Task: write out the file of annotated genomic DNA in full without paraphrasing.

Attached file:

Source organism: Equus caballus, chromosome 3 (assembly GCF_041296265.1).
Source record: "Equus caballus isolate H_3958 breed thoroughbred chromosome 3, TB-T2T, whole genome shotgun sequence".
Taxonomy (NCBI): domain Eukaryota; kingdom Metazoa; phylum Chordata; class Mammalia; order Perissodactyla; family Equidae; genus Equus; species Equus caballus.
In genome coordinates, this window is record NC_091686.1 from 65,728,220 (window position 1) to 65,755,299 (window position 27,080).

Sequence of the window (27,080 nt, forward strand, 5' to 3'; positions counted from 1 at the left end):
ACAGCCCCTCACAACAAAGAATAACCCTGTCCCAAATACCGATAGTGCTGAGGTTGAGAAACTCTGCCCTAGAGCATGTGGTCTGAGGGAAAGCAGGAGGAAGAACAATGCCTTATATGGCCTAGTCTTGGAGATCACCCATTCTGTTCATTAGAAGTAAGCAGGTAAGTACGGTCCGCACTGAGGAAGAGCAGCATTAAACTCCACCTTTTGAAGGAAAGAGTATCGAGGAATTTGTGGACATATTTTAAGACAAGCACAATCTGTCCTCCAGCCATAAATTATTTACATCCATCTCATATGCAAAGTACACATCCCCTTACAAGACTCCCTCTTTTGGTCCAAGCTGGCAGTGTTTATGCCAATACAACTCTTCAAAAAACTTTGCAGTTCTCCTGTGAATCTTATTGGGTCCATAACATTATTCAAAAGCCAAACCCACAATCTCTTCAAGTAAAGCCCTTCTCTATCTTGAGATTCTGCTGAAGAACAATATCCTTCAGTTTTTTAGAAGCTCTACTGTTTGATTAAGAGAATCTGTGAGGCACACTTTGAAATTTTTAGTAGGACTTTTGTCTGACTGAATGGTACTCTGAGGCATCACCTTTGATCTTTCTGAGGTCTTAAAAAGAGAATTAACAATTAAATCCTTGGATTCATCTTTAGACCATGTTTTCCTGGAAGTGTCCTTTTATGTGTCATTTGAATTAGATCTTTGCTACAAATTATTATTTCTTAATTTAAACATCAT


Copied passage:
Source organism: Equus caballus, chromosome 3 (assembly GCF_041296265.1).
Source record: "Equus caballus isolate H_3958 breed thoroughbred chromosome 3, TB-T2T, whole genome shotgun sequence".
Taxonomy (NCBI): domain Eukaryota; kingdom Metazoa; phylum Chordata; class Mammalia; order Perissodactyla; family Equidae; genus Equus; species Equus caballus.
In genome coordinates, this window is record NC_091686.1 from 65,728,220 (window position 1) to 65,755,299 (window position 27,080).

Sequence of the window (27,080 nt, forward strand, 5' to 3'; positions counted from 1 at the left end):
ACAGCCCCTCACAACAAAGAATAACCCTGTCCCAAATACCGATAGTGCTGAGGTTGAGAAACTCTGCCCTAGAGCATGTGGTCTGAGGGAAAGCAGGAGGAAGAACAATGCCTTATATGGCCTAGTCTTGGAGATCACCCATTCTGTTCATTAGAAGTAAGCAGGTAAGTACGGTCCGCACTGAGGAAGAGCAGCATTAAACTCCACCTTTTGAAGGAAAGAGTATCGAGGAATTTGTGGACATATTTTAAGACAAGCACAATCTGTCCTCCAGCCATAAATTATTTACATCCATCTCATATGCAAAGTACACATCCCCTTACAAGACTCCCTCTTTTGGTCCAAGCTGGCAGTGTTTATGCCAATACAACTCTTCAAAAAACTTTGCAGTTCTCCTGTGAATCTTATTGGGTCCATAACATTATTCAAAAGCCAAACCCACAATCTCTTCAAGTAAAGCCCTTCTCTATCTTGAGATTCTGCTGAAGAACAATATCCTTCAGTTTTTTAGAAGCTCTACTGTTTGATTAAGAGAATCTGTGAGGCACACTTTGAAATTTTTAGTAGGACTTTTGTCTGACTGAATGGTACTCTGAGGCATCACCTTTGATCTTTCTGAGGTCTTAAAAAGAGAATTAACAATTAAATCCTTGGATTCATCTTTAGACCATGTTTTCCTGGAAGTGTCCTTTTATGTGTCATTTGAATTAGATCTTTGCTACAAATTATTATTTCTTAATTTAAACATCAT